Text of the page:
Last Updated on December 28, 2022 by Lydia Martin
Do you get drunk faster when you consume alcoholic drinks with carbonated drinks? Many believe carbonation dilutes alcohol concentration, but is it a fact or a myth?
Does carbonation slow the rate of alcohol absorption or not? Read on to find out.
Can Carbonation Slow Down Alcohol Absorption?
No. Carbonation does not slow down but speeds up the alcohol absorption, making you get drunk faster.
Carbonated alcohol gets you drunk faster than non-carbonated alcoholic drinks. As you drink carbonated alcohol, you will feel bloated because your stomach is distended from the bubbles.
As you consume carbonated alcoholic drinks, the pressure in the stomach and small intestine forces the alcohol to be absorbed by the bloodstream quickly.
Why Carbonation Speeds Up Alcohol Absorption
Carbonation speeds up alcohol absorption because when we consume a carbonated alcoholic drink, the pressure inside the stomach increases.
The pressure will force more alcohol into the bloodstream by the stomach and small intestine linings and speeds up the alcohol absorption.
Without carbonation, alcoholic drinks with a low alcohol content will not get you drunk faster, especially if not consumed at a faster rate.
What Happens When Alcohol Is Mixed With Carbonated Drinks
When the alcohol is mixed with carbonated drinks, it speeds up the rate of alcohol absorption.
The carbonation increases the pressure inside the stomach, so when it is mixed with alcohol, the alcohol is forced into the bloodstream by the stomach lining, making you drunk quicker.
Also, when alcohol is mixed with carbonated drinks, it improves the drink’s taste.
The taste profile makes you drink at a faster and higher rate, making you intoxicated quicker.
How Does Carbonation Affect Alcohol Absorption?
The carbonation will distend the stomach, and it will cause the alcohol to move quicker from your stomach to the small intestine.
The stomach only absorbs about 20% of alcohol then the rest is absorbed through the small intestine.
From your small intestine, the alcohol will enter the bloodstream and dissolve in your blood’s water.
The blood will carry the alcohol throughout your body and will induce blood alcohol content to rise.
Carbonation’s Effect On Blood Alcohol Content (BAC)
Before you feel the effect of alcohol on your system, it is already in your bloodstream and causes your blood alcohol content to rise.
As you consume carbonated alcoholic drinks, the alcohol is absorbed through the stomach and reaches the bloodstream.
The alcohol does not have to go to the colon because the pressure pushes the alcohol into the bloodstream.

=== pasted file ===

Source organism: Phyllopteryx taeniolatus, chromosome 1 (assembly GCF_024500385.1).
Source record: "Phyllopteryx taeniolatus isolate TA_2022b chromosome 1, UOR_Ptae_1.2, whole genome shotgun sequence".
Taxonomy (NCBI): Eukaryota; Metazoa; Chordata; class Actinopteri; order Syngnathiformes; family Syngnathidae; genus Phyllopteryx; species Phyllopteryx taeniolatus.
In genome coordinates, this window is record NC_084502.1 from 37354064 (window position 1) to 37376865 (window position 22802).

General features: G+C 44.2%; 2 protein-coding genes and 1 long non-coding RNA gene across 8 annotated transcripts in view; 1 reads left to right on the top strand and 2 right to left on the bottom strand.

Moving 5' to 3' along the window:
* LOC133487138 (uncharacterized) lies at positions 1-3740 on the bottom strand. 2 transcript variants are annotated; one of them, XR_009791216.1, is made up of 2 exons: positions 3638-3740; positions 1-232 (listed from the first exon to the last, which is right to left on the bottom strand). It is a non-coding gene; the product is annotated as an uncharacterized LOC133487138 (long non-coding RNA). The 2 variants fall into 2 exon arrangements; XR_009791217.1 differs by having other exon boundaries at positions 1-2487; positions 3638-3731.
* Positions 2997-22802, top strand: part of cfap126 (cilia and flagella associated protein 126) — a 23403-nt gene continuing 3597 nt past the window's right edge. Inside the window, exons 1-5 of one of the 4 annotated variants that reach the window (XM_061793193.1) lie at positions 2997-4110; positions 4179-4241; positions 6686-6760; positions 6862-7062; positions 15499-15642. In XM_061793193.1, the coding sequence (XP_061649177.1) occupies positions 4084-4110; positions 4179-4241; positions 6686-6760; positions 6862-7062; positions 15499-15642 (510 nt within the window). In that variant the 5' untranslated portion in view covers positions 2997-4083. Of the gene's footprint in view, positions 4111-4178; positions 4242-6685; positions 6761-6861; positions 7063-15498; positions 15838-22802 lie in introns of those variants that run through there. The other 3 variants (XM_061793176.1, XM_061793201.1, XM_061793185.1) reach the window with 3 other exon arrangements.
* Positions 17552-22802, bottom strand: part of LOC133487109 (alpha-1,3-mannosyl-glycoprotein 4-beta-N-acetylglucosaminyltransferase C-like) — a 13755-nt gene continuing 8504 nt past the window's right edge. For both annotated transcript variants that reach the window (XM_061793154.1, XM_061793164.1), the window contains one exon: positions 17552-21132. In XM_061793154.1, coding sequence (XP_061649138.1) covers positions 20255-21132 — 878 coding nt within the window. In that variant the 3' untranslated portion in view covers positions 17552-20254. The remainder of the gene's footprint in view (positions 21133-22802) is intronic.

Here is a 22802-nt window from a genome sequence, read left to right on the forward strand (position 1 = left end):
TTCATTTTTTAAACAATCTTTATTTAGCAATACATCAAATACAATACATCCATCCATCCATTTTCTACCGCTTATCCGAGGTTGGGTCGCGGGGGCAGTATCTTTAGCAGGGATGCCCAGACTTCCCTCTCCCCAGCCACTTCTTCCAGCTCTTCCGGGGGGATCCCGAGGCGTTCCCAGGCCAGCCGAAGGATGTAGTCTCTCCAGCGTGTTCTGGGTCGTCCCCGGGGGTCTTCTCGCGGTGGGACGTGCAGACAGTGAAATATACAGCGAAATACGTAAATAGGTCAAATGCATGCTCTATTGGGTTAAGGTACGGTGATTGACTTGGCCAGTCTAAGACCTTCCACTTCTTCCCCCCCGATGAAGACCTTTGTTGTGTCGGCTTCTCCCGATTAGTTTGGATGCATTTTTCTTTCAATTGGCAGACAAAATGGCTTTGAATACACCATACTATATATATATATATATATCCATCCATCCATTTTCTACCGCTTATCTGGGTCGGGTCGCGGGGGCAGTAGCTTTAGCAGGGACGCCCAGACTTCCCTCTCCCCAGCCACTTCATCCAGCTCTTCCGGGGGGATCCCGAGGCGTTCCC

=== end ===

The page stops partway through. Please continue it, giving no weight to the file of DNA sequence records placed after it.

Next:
Why Does Carbonated Alcohol Get You Drunk Faster?
Carbonated alcohol gets you drunk faster for two reasons.
First, the carbonation creates pressure that forces the alcohol into the bloodstream by the stomach and small intestine.
Second, carbonated alcohol is tastier and easier to drink, so you tend to consume it faster.
Combining the pressure, fast and high consumption, you will get drunk faster than you think.
What Actually Slows Down The Rate Of Alcohol Absorption
Based on the University of Notre Dame, food slows down the process of alcohol absorption .
People get drunk faster when consuming alcohol on an empty stomach because food prevents alcohol from passing faster into your small intestine .
Also, slower alcohol consumption and low alcohol content slow down the rate of alcohol absorption.
If you don’t want to get drunk fast, create a drinking pattern that will not get your BAC to rise quickly.
Does carbonation increase alcohol levels?
No, carbonation does not increase the alcohol levels of a drink. However, it can increase the rate of your alcohol absorption.
Why are alcoholic drinks carbonated?
Alcoholic drinks are carbonated for added tangy taste and sparkle and to prevent spoilage.
The amount of gas the water absorbs increases as the temperature decreases and pressure increases.
Some will agree that carbonated drinks are tastier than non-carbonated drinks.
Carbonation does not slow the rate of alcohol absorption; instead, it speeds up the process. The carbonation will not dilute the alcohol concentration but makes the drink tastier.
As you consume alcohol with carbonation, the pressure will force the alcohol into your bloodstream by the stomach and the small intestine.
When pressure forces the alcohol to get into the small intestine, the alcohol will be quickly absorbed by the bloodstream, speeding up the rate of alcohol absorption.
Also, since carbonated alcoholic drinks are tastier, you may not notice the rapid rate of consumption that may lead to faster intoxication.